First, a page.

Although partition was a decision of our leaders (jinnah must bear equal responsibility) but most historians think that the British did indeed rush us through the last lag of raj. Had Mountbatten not been so urgent (indeed our leaders wanted that) many many lives could have been saved.


Aroyjit said...

You have a great range, sam. Us politics to sub-continent's historicity. Having knwn u, I though u one of those US-knowledgable journalists.

Thanks for throwing light on a very less-taked about but interesting aspect of our own history.


Alisa said...


I don't agree with ur arguement. Firstly, let me compliment you for a fine blog.

My disagreement stems from the fact that it was the Indian leadership in 1947, perhaps except Mr Gandhi, who impressed upon Lord Mountbatten for a quick transfer of power.

Exonerating your own leadership and shifting all blame to the Bristish isn't fair.

Alisa, 32 Brighton

Anonymous said...

It was Jinnah, not Mountbatten.

prasun said...

John Kenneth Galbraith as US Ambassador to India from 1961 to 1963 helped Nehru shape India. Galbraith's criticism of Lord Mountbatten, the last viceroy of India, for his role in the partition of the country and the bloodshed is a must read for all those who think that the British owe no blame

Roger P, Kentucky said...

Lord Mountbatten might have feasibly asked for a small extension. Instead, he got into hurry, which has still not been extensionally explained. Lord Mountbatten excuse had been that if he had not handed over the power as quickly as he did, the price would have been much higher. But that is only an assumption. It has been suggested that the British hurried transfer of power because they were aware of something, which no one else, apart from Jinnah, knew that 'father of Pakistan' had terminal TB, and if he died before the plans for Pakistan could be announced the whole campaign for a separate country might have collapsed.

alex said...

I agree with Roger...Jinnah died on 11 September 1948 due to TB. But Jinnah' doctor in Bombay Dr JAL Patel had diagnosed the problem in June 1946, says Collins and Lappire in 'Freedom at Midnight'. This was perhaps the best-kept secret of Partition. Interestingly, it is acknowledged by many, Jinnah gave no public indication of this reality continuing with his usual ration of Cigars, and attributing his cough to bronchitis. Lord Wavell's diary talks of this, giving testimony to the fact that British were well informed about the illness of Jinnah.

Tehrina, Mumbai said...

On June 4, 1947 Mountbatten held only the second Press conference addressed by the Viceroy of India, and announced that power to be transferred by 15 August. There was just two months left, and most of difficult task was yet to begun - drawing of boundaries. Sir Cyril Radcliff was summoned from his chambers in London to run a scraper through the heart of the subcontinent he had never seen.

It was done in super-haste.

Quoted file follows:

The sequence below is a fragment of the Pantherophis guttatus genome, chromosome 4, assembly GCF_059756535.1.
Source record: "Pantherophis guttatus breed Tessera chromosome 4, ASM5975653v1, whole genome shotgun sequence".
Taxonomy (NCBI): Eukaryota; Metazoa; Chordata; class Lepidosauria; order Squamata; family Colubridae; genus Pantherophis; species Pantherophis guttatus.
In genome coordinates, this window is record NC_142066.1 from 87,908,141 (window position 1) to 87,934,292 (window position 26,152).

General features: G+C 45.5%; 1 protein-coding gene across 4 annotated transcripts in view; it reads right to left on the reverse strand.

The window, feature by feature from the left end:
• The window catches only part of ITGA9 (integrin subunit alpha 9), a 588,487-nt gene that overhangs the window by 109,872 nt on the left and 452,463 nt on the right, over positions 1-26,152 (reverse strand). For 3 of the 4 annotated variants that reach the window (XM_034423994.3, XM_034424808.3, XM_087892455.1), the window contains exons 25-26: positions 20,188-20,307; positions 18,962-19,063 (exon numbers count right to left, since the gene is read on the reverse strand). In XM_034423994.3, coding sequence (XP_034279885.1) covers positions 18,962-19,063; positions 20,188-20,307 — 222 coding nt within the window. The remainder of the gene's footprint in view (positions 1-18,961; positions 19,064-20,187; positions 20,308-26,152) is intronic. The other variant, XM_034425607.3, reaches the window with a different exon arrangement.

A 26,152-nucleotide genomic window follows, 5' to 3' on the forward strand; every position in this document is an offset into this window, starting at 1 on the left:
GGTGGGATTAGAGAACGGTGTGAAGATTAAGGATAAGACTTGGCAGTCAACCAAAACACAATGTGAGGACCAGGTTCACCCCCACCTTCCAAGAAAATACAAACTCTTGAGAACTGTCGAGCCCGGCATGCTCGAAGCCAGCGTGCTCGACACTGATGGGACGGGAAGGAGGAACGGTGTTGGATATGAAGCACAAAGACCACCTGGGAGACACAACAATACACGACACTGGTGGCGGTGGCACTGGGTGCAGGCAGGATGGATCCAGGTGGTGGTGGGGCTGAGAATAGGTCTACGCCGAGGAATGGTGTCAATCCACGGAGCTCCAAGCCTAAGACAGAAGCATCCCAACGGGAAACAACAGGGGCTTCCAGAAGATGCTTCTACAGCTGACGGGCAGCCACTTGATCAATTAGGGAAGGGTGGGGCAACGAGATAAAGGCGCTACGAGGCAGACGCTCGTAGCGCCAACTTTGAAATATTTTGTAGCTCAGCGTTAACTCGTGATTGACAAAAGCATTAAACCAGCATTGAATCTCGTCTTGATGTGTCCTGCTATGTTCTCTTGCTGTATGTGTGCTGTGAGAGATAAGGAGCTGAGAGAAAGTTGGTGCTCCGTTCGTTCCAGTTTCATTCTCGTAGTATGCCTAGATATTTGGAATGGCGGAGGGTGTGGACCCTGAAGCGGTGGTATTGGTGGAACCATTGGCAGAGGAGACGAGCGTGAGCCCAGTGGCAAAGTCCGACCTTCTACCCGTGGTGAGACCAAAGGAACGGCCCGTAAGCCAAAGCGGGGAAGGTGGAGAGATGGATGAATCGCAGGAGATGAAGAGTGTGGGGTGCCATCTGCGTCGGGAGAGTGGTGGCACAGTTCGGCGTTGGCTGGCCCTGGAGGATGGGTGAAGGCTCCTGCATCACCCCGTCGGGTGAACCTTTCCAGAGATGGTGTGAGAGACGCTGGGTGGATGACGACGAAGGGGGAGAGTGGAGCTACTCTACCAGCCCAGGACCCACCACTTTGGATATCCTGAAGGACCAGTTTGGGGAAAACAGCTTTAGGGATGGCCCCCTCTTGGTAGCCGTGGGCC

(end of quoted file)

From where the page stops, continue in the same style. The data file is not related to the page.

S Prabu said...

Isn't it strange that Jinnah, the ultra-modern Oxford lawyer, who married Ruttie a Parsi, changed so DRASTICALLY. His only child Dina wanted to marry a Parsi, and Jinnah became furious when he heard this. There were millions of Muslim boys, he told his daughter, from whom she could choose. Dina replied that there had been lot of Muslim girls yet Jinnah had chosen to marry a Parsi.

The only answer Jinnah had was to disown his daughter; he never called her 'Dina' again, referring to her whenever necessary as 'Mrs. Wadia'.

Suresh Prabu

Mary 33, Cochin said...

Mr Prabu, do we stick to Partition and not to Mr Jinnah's personal life.


Faisal, Karachi said...

You see guys blaming Jinnah alone isn't fair. V.D. Savarkar propounded the two-nation theory in 1923, Lala Lajpat Rai proposed partition in The Tribune of December 14, 1924: "A clear partition of India into a Muslim India and a non-Muslim India." Punjab and Bengal were to be partitioned as well. The Muslim League's Lahore Resolution of March 23, 1940, brought the idea into the mainstream of politics. Mohammed Ali Jinnah used the two-nation theory in its justification.

Read ur history well.

Ramachandran, Chennai said...


You have a fertile imagination and I like you for that. The fact that as a young man you chose a very sensitve topic (almost 60 years later) speaks about your journalistic insticts.

As a rule, one must only write of history how it happened, not of how it might have happened. Would a more extended time frame — an announcement in April 1947 that the British would quit in a year's time — allow for a less painful process of division? Would more active troop deployments and an earlier announcement of the Radcliffe Award have led to less violence in the Punjab? Perhaps.

Or perhaps not. As it turned out, the most appropriate epitaph on the last days of the Raj was provided by the Punjab official who told a young social worker from Oxford: "You British believe in fair play. You have left India in the same condition of chaos as you found it".

Ramachadran G